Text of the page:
Remembering our servicemen and women – The Vietnam War

Remembering our servicemen and women – The Vietnam War

ANZAC day approaches, marking the anniversary of Australia’s first major military action fought during the First World War. We, as a nation, mark this day to remember and thank all servicemen and women both past, present and fallen for their service for not only the First World War but for every conflict following.

It can be stated that the Vietnam War was one of the longest standing wars; it lasted 10 years, commencing in 1962 with the last withdrawal of combat troops in 1973. The Vietnam War was the last war to date to utilise conscripts - which very quickly made up a large percentage of personnel deployed to the conflict with all three services involved (Army, Navy and Air Force).

Initially the Australian public was not opposed to the war, but as the commitment and conscripts grew so did the public view to the war, with many Australians feeling as though the war was being lost. This all eventually came to a head during the early 1970’s with over 200,000 citizens taking to the streets in major cities around Australia in protest. As a result the commitment had ended for the combat troops in March 1972 with many of them brought home. However, RAAF personnel were sent back to Vietnam in 1975 for the assistance in evacuations and humanitarian aid during the war's final days. The total death toll for this war was 500 servicemen and 3,000 injured.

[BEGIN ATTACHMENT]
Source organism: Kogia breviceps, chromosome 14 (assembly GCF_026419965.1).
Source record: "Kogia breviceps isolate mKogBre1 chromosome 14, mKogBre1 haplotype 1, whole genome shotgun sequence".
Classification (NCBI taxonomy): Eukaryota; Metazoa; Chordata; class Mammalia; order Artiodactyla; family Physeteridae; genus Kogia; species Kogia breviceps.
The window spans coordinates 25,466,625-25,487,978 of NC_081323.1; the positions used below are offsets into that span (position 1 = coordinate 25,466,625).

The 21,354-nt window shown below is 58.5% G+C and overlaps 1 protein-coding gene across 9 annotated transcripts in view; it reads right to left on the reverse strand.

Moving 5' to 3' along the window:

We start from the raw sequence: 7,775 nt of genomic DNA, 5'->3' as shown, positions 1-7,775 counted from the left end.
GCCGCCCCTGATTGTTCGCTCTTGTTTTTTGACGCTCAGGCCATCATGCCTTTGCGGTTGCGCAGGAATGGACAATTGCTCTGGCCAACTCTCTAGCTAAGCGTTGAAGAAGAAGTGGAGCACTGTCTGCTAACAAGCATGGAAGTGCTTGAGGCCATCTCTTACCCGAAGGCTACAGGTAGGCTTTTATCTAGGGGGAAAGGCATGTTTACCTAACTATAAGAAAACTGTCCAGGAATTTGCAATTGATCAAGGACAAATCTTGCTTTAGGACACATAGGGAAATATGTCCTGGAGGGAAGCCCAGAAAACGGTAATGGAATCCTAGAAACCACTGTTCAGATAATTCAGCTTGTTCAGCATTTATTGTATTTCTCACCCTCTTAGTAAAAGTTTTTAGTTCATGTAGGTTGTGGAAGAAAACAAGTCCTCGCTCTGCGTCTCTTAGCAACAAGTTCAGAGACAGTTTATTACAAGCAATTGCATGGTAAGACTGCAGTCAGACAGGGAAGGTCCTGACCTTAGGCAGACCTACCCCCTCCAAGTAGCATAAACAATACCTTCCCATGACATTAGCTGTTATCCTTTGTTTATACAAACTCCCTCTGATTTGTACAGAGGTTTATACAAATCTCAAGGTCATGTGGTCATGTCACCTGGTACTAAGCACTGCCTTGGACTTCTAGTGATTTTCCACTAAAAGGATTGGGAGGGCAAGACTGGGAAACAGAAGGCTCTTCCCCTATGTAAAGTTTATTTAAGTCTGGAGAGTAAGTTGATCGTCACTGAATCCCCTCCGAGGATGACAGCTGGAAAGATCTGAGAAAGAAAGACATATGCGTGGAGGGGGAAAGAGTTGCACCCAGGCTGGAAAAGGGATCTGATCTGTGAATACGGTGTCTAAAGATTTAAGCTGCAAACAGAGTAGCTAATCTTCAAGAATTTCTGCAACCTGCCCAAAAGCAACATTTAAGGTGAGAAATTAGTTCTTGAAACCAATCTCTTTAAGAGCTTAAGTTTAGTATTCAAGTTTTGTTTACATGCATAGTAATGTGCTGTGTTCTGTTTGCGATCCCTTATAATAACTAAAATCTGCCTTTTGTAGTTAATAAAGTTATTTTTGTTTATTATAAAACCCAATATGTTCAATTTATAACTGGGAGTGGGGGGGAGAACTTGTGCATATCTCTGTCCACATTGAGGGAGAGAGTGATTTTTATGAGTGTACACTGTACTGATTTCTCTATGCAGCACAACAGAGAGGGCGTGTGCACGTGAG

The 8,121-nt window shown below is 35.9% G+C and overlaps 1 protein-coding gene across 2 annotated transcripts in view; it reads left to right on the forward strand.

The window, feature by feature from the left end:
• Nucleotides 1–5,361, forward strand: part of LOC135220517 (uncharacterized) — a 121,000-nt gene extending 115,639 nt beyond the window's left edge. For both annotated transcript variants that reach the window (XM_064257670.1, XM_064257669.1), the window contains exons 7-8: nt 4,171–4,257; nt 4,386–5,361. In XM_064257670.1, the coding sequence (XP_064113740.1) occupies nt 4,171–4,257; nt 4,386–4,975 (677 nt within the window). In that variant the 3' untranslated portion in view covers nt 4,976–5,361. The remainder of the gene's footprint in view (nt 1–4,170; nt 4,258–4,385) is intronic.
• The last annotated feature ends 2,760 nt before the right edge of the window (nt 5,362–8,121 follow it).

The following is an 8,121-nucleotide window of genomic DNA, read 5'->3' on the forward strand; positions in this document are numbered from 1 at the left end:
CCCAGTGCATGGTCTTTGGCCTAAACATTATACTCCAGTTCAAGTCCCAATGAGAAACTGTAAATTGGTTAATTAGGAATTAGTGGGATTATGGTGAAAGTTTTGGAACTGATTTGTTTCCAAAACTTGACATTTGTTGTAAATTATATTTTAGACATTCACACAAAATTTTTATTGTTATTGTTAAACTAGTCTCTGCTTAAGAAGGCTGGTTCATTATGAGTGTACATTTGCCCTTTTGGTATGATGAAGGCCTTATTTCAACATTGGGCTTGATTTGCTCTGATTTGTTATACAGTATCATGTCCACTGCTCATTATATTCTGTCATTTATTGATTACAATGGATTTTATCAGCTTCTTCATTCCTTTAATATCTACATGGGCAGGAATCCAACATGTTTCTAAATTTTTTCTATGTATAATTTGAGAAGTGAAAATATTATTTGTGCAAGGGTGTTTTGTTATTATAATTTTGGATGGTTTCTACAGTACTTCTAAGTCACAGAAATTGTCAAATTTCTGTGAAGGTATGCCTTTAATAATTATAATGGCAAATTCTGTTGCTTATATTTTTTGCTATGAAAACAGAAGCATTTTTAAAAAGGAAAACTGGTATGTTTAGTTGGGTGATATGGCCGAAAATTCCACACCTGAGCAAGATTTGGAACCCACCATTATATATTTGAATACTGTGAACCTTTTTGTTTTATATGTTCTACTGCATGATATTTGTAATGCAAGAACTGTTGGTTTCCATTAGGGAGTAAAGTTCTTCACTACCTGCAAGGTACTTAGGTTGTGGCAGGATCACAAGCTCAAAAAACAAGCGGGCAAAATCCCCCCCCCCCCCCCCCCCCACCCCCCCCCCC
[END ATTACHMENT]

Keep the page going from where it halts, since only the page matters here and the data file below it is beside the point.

*Caption: Protesters


*Caption: An injured casualty about to medically evacuated


*Caption: Entertainment for the troops 

Whilst I was growing up my father served in the Royal Air Force and my Uncle served in the Australian Navy and was deployed to the Vietnam War. I too wanted to be a part of something bigger than just me, my family and my town, so I also joined the Royal Australian Air Force as a Medic. Throughout my career in the RAAF I have travelled to many places, had plenty of adventures and met a lot of people along the way. Additionally, and probably most importantly, some very strong values have been ingrained in me: Mateship, Courage, Compassion, Integrity and Loyalty... just to name a few.

Now married and with a family of my own I feel it is important to teach our children about the sacrifice that the servicemen and women of our Defence Force has made - who, in many cases, were teenagers and young adults when they made the sacrifice and headed off to war to fight for our nation and our freedom.


*Caption: ANZAC day ceremonies

So tomorrow try not to focus on the political agenda behind the wars but take the time to pay respect to the fallen, thank the Diggers and the men and women who have been to a conflict and served our great nation.

Lest We Forget.

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